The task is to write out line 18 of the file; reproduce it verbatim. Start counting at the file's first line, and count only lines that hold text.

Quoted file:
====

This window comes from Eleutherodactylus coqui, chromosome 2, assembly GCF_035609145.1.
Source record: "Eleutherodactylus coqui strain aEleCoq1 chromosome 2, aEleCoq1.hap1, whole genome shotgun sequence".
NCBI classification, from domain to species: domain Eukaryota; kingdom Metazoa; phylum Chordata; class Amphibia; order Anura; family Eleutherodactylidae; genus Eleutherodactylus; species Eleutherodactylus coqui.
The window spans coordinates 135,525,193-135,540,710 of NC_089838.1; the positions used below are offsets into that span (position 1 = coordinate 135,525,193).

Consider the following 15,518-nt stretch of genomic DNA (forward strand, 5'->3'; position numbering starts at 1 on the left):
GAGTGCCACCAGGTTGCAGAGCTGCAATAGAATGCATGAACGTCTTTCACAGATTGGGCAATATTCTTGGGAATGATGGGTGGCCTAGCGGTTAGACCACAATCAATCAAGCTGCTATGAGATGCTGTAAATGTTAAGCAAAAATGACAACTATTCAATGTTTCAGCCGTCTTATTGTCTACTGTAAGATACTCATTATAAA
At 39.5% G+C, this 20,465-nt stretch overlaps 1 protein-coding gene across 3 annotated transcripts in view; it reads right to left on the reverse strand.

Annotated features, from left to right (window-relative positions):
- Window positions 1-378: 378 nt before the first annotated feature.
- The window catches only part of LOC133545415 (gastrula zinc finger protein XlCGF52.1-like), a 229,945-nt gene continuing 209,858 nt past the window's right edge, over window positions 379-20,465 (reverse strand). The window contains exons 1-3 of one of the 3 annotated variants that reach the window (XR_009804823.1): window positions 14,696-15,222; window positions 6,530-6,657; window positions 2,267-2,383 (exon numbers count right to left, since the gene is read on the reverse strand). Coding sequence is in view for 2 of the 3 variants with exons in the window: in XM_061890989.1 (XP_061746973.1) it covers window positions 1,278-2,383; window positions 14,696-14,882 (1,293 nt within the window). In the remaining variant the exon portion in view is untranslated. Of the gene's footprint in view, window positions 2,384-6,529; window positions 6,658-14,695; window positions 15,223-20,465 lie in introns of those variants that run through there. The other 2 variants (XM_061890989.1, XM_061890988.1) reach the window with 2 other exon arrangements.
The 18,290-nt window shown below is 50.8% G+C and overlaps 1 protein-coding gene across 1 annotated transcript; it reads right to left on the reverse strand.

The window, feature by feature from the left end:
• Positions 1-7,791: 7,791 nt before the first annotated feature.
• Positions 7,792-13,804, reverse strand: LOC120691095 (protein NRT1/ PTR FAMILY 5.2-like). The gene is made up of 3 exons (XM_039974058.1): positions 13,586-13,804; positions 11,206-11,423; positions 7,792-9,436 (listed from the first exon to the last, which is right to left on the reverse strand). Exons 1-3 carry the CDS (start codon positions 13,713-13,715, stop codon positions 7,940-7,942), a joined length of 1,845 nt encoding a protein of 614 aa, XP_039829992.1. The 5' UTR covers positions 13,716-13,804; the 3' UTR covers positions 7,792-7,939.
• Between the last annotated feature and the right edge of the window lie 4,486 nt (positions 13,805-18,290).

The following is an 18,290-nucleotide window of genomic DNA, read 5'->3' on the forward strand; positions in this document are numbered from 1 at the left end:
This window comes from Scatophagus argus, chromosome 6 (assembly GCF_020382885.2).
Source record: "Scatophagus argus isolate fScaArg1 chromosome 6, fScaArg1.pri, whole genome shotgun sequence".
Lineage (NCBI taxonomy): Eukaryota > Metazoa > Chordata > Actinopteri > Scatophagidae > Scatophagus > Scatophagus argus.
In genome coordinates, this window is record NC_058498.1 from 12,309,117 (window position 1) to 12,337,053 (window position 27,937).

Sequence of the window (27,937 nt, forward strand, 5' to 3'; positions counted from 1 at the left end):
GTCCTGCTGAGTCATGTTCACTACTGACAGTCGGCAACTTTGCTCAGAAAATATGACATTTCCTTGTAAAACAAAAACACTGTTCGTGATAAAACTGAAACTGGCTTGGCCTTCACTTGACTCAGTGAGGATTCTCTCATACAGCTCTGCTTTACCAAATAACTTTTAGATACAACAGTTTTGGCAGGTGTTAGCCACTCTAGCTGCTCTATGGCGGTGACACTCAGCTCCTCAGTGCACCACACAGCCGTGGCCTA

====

Source record: "Scatophagus argus isolate fScaArg1 chromosome 6, fScaArg1.pri, whole genome shotgun sequence".